Hill Voice,  16 October 2019, Wednesday, Dhaka:  The Committee Against Torture (CAT) of the United Nations says, 429 people have been killed in alleged crossfire or gunfights involving, in most cases, law enforcers, in Bangladesh in recent months. A new report by the Human Rights Support Society said that at least 92 people had become victims of enforced disappearances last year. Of the victims, 38 were produced before the court after they went missing, 14 were found dead, 17 returned home and 23 are still missing.

The report further mentions a number of other human rights violations, including the killing of 429 people in alleged crossfire or gunfights involving, in most cases, law enforcers—and that seven people were reportedly tortured to death by the police, five were shot dead and 33 had died in their custody. Though the findings of this report are frightening enough on their own, the reality is that this is but one among several reports that, together, paint a disturbing picture.

Only a month ago, the UN’s Committee against Torture expressed concern with “information it received alleging the widespread and routine commission of torture and ill-treatment” that have been taking place in the country. It also stated its disappointment at the lack of investigation into cases of alleged rights violations.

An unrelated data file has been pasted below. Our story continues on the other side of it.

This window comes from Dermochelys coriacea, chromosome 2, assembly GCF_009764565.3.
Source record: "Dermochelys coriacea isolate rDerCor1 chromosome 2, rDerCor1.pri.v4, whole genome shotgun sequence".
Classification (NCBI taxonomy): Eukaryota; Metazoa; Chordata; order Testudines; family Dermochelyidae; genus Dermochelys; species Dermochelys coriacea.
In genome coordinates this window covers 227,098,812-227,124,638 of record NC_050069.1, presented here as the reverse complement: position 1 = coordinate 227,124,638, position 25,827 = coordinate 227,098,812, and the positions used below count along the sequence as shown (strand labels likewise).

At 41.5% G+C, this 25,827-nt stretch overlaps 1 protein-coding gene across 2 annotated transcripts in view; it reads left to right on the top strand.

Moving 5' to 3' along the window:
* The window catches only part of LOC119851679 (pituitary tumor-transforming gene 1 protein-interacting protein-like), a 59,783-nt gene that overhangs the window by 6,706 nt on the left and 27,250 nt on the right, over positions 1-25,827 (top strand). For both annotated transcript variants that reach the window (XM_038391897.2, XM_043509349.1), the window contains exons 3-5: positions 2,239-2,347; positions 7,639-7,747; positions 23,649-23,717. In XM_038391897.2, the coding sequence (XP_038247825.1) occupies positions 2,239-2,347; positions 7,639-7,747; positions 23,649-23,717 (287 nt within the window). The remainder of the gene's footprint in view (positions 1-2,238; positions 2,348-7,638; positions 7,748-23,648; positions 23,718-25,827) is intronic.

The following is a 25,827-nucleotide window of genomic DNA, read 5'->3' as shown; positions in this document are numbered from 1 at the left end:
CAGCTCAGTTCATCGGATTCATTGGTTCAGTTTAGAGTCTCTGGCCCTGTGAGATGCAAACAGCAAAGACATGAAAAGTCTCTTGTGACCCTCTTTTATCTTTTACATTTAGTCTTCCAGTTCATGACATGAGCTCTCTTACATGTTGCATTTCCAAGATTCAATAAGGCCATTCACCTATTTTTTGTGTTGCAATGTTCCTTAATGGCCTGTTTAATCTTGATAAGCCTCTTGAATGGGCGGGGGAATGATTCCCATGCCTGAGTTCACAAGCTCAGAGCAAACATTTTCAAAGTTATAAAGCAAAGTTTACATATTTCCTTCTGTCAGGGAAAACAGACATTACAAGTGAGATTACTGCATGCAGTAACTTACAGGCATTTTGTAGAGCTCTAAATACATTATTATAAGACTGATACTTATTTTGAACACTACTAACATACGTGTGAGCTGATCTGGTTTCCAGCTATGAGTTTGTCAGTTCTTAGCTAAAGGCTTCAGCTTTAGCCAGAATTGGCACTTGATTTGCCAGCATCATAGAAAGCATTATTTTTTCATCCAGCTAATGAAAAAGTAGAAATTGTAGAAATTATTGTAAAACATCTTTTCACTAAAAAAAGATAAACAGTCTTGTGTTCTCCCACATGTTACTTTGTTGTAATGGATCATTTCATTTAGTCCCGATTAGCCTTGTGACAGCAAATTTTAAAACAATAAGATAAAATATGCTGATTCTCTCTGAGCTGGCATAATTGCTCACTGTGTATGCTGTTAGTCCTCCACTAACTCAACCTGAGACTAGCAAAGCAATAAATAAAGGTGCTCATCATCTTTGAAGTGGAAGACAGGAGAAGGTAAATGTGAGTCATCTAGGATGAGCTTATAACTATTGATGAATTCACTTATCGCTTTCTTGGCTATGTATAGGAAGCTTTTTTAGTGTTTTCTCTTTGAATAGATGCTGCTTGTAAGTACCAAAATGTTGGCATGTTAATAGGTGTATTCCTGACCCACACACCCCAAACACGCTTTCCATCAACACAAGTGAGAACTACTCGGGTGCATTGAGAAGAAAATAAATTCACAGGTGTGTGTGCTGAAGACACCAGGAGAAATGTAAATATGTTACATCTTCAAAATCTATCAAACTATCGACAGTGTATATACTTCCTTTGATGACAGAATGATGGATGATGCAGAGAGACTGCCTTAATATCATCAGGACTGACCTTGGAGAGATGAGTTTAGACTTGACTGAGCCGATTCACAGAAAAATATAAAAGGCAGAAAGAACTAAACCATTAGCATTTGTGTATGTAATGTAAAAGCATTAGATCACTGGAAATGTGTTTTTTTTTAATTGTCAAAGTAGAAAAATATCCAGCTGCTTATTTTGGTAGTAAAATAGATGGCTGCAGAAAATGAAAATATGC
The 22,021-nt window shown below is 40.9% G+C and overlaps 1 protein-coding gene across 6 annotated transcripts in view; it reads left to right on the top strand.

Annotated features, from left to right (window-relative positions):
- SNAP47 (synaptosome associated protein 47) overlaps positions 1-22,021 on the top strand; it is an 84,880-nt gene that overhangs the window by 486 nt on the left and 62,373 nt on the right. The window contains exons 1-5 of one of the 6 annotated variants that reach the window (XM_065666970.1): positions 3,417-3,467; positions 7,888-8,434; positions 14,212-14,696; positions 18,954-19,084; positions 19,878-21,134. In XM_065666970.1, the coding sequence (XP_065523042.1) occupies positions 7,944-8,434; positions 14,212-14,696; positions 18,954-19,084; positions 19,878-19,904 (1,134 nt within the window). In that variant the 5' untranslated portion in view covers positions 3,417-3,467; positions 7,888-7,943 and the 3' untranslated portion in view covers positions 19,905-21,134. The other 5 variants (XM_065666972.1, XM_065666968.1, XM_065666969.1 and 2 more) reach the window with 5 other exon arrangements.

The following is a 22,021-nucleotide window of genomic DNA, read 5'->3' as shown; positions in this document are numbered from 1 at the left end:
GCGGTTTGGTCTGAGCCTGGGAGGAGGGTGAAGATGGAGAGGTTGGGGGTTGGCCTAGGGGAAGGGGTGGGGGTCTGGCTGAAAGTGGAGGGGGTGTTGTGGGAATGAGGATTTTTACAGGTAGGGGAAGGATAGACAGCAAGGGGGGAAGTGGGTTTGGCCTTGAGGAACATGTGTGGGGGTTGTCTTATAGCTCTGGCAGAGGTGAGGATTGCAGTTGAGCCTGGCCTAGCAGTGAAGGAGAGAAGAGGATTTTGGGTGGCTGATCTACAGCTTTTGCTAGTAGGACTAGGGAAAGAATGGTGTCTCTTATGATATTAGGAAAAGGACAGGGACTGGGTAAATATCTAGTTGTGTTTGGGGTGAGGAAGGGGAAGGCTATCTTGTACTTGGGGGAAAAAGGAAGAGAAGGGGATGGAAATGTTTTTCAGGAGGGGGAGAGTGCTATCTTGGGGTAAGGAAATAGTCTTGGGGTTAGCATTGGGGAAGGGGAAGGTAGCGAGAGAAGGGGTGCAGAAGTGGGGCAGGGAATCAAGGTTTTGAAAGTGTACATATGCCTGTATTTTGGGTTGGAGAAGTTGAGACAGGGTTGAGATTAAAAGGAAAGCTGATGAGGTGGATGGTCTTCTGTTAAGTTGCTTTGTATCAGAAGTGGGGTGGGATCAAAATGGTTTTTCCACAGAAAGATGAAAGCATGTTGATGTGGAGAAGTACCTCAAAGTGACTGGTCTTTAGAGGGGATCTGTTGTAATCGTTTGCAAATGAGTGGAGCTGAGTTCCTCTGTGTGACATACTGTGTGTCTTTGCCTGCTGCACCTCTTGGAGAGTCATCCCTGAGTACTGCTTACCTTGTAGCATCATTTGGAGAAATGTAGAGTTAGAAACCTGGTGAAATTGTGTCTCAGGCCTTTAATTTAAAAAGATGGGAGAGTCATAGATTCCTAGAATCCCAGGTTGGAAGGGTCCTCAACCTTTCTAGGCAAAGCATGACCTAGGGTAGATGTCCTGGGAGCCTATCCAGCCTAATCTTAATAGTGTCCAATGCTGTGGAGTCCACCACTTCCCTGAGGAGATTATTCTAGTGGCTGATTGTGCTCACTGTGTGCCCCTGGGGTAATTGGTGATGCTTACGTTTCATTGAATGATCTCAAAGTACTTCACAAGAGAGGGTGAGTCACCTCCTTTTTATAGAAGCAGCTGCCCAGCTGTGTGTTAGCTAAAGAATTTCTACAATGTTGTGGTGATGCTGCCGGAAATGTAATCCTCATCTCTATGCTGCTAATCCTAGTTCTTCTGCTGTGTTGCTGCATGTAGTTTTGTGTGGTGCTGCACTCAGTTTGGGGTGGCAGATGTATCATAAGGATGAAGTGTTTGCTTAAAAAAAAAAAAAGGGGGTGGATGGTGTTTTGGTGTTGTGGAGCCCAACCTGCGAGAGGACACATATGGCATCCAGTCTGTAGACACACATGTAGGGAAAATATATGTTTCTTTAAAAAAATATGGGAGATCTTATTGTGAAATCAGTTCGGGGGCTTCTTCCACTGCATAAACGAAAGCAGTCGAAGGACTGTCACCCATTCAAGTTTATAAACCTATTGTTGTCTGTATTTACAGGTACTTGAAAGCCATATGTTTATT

Such allegations have now persisted for years, and so have the government denials. For years, we have heard the law enforcing agencies similarly denying having any connection to the incidents of rights violations, even when family members of the victims claimed to have directly witnessed their involvement.

Even if we are to give the benefit of the doubt to the agencies, the fact remains that it is the responsibility of the state to protect the rights of its citizens and investigate all allegations of violations to determine who are actually involved. Is there a clandestine group operating within the country that is doing this? Finding the answer to this question is also the state’s responsibility. More so for the credibility of the law enforcing agencies.

At a time when Bangladesh is being praised for its many achievements, the state of human rights in the country is tarnishing its image internationally. The government should recognise this and take urgent measures to address this crisis.

On the other, according to Kapaeeng Foundation’s report, from January-October 2019 alone, there have been 7 extra-judicial killings in the name of cross-fire in the Chittagong Hill Tracts. Similarly, 4 persons have been subjected to victims of enforced disappearance by the plain cloth law-enforcement and security forces, among whom 2 persons have been freed after keeping couple of days in the detention in unknown places, but 2 persons remain missing till to-date.

Source: The Daily Star, September 30, 2019 and Kapaeeng Foundation’s info-sharing report, October 16, 2019.